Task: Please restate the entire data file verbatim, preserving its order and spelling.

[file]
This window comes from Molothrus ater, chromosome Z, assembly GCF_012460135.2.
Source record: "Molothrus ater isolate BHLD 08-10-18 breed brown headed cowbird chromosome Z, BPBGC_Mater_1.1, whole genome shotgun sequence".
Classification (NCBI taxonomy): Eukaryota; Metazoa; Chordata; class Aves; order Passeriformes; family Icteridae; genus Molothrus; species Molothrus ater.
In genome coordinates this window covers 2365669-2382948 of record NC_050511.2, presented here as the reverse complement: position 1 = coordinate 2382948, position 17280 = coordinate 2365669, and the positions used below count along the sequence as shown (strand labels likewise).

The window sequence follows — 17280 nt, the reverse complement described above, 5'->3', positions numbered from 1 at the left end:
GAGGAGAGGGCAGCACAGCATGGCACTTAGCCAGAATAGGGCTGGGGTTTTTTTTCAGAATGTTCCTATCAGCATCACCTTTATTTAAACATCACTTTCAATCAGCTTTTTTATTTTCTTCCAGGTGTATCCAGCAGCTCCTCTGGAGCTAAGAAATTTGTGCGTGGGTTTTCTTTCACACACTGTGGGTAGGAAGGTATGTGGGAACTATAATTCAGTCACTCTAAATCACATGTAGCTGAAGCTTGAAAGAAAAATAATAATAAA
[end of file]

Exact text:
This window comes from Molothrus ater, chromosome Z, assembly GCF_012460135.2.
Source record: "Molothrus ater isolate BHLD 08-10-18 breed brown headed cowbird chromosome Z, BPBGC_Mater_1.1, whole genome shotgun sequence".
Classification (NCBI taxonomy): Eukaryota; Metazoa; Chordata; class Aves; order Passeriformes; family Icteridae; genus Molothrus; species Molothrus ater.
In genome coordinates this window covers 2365669-2382948 of record NC_050511.2, presented here as the reverse complement: position 1 = coordinate 2382948, position 17280 = coordinate 2365669, and the positions used below count along the sequence as shown (strand labels likewise).

The window sequence follows — 17280 nt, the reverse complement described above, 5'->3', positions numbered from 1 at the left end:
GAGGAGAGGGCAGCACAGCATGGCACTTAGCCAGAATAGGGCTGGGGTTTTTTTTCAGAATGTTCCTATCAGCATCACCTTTATTTAAACATCACTTTCAATCAGCTTTTTTATTTTCTTCCAGGTGTATCCAGCAGCTCCTCTGGAGCTAAGAAATTTGTGCGTGGGTTTTCTTTCACACACTGTGGGTAGGAAGGTATGTGGGAACTATAATTCAGTCACTCTAAATCACATGTAGCTGAAGCTTGAAAGAAAAATAATAATAAA